UV index or ultraviolet index can be described as an international measurement standard of the ultraviolet radiation at a particular time and place. The UV Index offers forecasts on a daily basis of the expected risks of being overexposed to the sun. The index using a scale of 0 to 10+ predicts UV intensity levels with 0 stating a minimal risk of being overexposed and 10+ meaning a very high risk of being overexposed. The aim of the UV index is to enable people protect themselves effectively from UV radiation. To us it is an inciation for when and how to tan savely.
Though UV radiation has few health benefits when in moderation, on the other hand it can be quite dangerous and harmful when it is in excess which can cause problems such as sunburn. This is why public health organizations recommend that people who spend a lot of time outdoors protect themselves by putting sunscreen on their skin with T-Shirts as well as wearing sunglasses and hats when the UV Index is high.
UV INDEX VALUES AND CATEGORIES OF EXPOSURE
0-2: this is a minimal risk which means you can be protected sufficiently enough by wearing a hat
3-4: this is a low risk which means you can be protected wearing a hat along with putting on a sunscreen with SPF 15
5-6: this is a moderate risk and you will have to step up your level of protection wearing a hat along with putting on a sunscreen with SPF 15 as well as staying in place cover and shade is available
7-9: this is high risk and to ensure you well protected you will have to follow the steps above as well as staying indoors between the hours of 10am and 4pm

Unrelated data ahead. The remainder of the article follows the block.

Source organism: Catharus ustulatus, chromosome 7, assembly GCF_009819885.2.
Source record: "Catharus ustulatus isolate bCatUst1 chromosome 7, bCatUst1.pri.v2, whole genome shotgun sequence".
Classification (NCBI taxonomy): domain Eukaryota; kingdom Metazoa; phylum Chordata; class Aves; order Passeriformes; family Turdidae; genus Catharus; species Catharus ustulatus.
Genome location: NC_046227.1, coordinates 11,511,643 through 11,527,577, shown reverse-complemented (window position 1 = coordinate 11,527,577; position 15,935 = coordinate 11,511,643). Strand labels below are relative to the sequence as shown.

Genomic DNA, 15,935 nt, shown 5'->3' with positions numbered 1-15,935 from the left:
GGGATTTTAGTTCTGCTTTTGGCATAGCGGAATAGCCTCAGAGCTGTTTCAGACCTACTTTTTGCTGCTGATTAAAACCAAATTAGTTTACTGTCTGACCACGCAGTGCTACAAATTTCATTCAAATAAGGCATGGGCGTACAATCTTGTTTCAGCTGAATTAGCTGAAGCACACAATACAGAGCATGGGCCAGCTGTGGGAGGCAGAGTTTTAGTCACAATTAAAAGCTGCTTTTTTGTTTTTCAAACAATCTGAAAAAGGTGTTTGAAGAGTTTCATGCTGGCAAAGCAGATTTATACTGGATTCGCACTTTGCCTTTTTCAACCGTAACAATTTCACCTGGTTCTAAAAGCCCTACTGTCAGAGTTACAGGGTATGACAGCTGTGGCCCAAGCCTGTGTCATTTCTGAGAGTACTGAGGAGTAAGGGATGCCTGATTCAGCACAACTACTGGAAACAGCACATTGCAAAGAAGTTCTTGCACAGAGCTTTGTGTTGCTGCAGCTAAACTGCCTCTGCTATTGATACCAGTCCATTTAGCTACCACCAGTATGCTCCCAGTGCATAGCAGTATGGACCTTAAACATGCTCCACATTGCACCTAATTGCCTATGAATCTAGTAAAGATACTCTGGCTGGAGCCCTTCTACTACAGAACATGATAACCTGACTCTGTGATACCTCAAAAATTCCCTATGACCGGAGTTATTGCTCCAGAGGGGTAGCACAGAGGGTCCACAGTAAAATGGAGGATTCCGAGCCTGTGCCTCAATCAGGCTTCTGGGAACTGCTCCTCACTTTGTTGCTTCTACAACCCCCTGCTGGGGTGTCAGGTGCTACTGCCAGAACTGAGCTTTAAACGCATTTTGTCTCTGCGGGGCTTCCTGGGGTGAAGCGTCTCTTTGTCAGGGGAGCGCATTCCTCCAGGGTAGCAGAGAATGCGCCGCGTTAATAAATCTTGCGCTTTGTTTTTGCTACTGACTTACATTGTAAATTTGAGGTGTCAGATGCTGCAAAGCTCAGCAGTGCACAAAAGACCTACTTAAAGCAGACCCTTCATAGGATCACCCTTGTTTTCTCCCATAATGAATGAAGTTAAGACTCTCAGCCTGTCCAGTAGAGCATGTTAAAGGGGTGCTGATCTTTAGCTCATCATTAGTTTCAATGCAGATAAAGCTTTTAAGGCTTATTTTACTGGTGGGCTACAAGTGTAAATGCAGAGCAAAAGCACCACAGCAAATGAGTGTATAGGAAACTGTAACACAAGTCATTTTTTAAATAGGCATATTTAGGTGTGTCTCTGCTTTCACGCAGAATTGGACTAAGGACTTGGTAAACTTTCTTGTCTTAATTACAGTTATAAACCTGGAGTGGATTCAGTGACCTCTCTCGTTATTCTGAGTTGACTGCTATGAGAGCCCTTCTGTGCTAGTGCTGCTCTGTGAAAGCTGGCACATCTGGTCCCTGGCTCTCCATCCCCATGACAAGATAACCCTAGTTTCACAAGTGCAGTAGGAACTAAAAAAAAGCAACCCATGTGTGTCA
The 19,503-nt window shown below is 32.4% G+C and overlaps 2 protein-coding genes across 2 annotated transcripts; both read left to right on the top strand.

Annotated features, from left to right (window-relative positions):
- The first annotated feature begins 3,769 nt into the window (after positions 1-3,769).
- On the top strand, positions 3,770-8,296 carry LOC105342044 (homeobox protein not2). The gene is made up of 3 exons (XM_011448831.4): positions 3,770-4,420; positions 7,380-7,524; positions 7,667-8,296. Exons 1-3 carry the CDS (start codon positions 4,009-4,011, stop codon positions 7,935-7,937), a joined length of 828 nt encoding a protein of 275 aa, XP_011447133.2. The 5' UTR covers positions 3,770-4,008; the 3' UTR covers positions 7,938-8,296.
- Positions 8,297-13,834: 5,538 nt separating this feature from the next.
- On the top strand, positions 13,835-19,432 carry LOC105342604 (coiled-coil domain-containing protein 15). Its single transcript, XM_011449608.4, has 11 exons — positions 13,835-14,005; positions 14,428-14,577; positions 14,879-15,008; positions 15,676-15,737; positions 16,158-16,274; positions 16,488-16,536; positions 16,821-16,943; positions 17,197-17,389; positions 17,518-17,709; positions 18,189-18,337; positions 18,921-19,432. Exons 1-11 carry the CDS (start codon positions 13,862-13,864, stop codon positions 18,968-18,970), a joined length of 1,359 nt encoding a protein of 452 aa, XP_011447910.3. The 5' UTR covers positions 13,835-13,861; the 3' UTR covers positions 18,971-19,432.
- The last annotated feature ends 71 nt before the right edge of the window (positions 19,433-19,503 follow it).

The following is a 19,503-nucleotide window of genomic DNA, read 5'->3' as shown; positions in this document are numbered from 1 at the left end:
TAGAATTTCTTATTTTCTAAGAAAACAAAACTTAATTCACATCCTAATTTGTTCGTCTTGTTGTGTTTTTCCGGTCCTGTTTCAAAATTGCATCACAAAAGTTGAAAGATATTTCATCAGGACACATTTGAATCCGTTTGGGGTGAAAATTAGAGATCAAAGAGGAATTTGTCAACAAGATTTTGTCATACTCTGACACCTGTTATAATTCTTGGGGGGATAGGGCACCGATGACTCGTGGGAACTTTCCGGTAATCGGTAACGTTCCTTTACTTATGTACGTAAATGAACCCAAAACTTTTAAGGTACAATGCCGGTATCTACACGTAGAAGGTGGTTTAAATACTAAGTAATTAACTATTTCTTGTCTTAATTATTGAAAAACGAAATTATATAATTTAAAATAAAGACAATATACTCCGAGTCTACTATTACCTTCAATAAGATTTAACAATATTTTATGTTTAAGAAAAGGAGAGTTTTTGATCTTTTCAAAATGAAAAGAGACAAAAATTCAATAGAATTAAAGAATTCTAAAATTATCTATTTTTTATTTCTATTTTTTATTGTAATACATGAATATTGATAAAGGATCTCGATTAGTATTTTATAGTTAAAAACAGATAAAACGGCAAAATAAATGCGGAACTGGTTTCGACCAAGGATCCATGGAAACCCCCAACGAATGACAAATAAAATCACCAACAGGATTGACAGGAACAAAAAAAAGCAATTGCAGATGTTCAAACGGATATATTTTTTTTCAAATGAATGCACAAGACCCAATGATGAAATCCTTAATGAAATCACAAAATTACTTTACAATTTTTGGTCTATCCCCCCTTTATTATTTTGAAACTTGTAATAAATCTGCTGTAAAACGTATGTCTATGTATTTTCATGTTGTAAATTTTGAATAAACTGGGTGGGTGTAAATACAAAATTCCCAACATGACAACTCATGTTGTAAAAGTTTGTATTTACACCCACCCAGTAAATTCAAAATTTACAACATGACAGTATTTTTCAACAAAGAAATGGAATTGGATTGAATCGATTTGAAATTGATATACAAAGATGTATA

10+: this is very high and to ensure you well protected you will have to follow the steps above and if possible you should stay in doors
What the above illustration basically means is that between 0-4 you can sunburn in about an hour, between 4-7 you can sunburn in about 30 minutes and from 7-9 you can sunburn in 20 minutes while above 9 you can sunburn in less than 15 minutes.
TIPS FOR SUN SAFETY
Regularly apply a lot of sunscreen to the parts of your body that are exposed using at least SPF 20 as it provides protection from ultraviolet radiation. You can do this every two hours even days that are cloudy and after sweating or swimming. When needed seek a shade to get cover especially between the hours of 10am-4pm. Be careful when you are near water, sand or snow as the rays from the sun are reflected and intesify exposure to sunlight. A great way to know how much exposed you are to UV radiation is your shadow. When outdoors and your shadow is taller your risk is lower but if your shadow is shorter then you are exposed to high levels of UV radiation. Also check the UV index to insure you are tanning at a save time of the day.
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